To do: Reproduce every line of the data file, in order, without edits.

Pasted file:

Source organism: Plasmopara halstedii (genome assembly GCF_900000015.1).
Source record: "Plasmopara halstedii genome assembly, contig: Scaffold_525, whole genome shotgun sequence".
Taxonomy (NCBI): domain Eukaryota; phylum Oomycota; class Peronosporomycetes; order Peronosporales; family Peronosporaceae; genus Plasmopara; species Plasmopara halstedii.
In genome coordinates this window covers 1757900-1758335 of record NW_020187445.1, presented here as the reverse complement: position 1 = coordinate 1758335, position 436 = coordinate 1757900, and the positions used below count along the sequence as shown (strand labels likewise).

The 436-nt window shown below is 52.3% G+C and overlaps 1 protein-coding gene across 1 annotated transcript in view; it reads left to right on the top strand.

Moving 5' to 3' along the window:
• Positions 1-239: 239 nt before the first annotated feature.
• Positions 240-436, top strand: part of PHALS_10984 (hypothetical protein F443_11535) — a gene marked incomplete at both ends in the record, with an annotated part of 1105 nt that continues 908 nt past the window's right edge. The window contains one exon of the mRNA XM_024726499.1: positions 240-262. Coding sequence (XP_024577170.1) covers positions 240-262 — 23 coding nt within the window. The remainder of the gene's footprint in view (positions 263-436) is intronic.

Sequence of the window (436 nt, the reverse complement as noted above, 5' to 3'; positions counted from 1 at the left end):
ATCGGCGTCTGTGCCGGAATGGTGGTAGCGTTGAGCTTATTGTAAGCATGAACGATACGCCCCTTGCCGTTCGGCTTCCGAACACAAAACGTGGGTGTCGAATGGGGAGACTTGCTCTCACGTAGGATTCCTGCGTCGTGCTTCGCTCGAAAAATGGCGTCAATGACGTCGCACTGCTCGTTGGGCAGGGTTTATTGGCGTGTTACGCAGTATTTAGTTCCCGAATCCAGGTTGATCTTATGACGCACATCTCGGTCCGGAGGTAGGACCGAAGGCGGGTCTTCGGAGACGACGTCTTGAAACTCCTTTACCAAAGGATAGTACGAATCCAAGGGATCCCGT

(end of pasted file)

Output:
Source organism: Plasmopara halstedii (genome assembly GCF_900000015.1).
Source record: "Plasmopara halstedii genome assembly, contig: Scaffold_525, whole genome shotgun sequence".
Taxonomy (NCBI): domain Eukaryota; phylum Oomycota; class Peronosporomycetes; order Peronosporales; family Peronosporaceae; genus Plasmopara; species Plasmopara halstedii.
In genome coordinates this window covers 1757900-1758335 of record NW_020187445.1, presented here as the reverse complement: position 1 = coordinate 1758335, position 436 = coordinate 1757900, and the positions used below count along the sequence as shown (strand labels likewise).

The 436-nt window shown below is 52.3% G+C and overlaps 1 protein-coding gene across 1 annotated transcript in view; it reads left to right on the top strand.

Moving 5' to 3' along the window:
• Positions 1-239: 239 nt before the first annotated feature.
• Positions 240-436, top strand: part of PHALS_10984 (hypothetical protein F443_11535) — a gene marked incomplete at both ends in the record, with an annotated part of 1105 nt that continues 908 nt past the window's right edge. The window contains one exon of the mRNA XM_024726499.1: positions 240-262. Coding sequence (XP_024577170.1) covers positions 240-262 — 23 coding nt within the window. The remainder of the gene's footprint in view (positions 263-436) is intronic.

Sequence of the window (436 nt, the reverse complement as noted above, 5' to 3'; positions counted from 1 at the left end):
ATCGGCGTCTGTGCCGGAATGGTGGTAGCGTTGAGCTTATTGTAAGCATGAACGATACGCCCCTTGCCGTTCGGCTTCCGAACACAAAACGTGGGTGTCGAATGGGGAGACTTGCTCTCACGTAGGATTCCTGCGTCGTGCTTCGCTCGAAAAATGGCGTCAATGACGTCGCACTGCTCGTTGGGCAGGGTTTATTGGCGTGTTACGCAGTATTTAGTTCCCGAATCCAGGTTGATCTTATGACGCACATCTCGGTCCGGAGGTAGGACCGAAGGCGGGTCTTCGGAGACGACGTCTTGAAACTCCTTTACCAAAGGATAGTACGAATCCAAGGGATCCCGT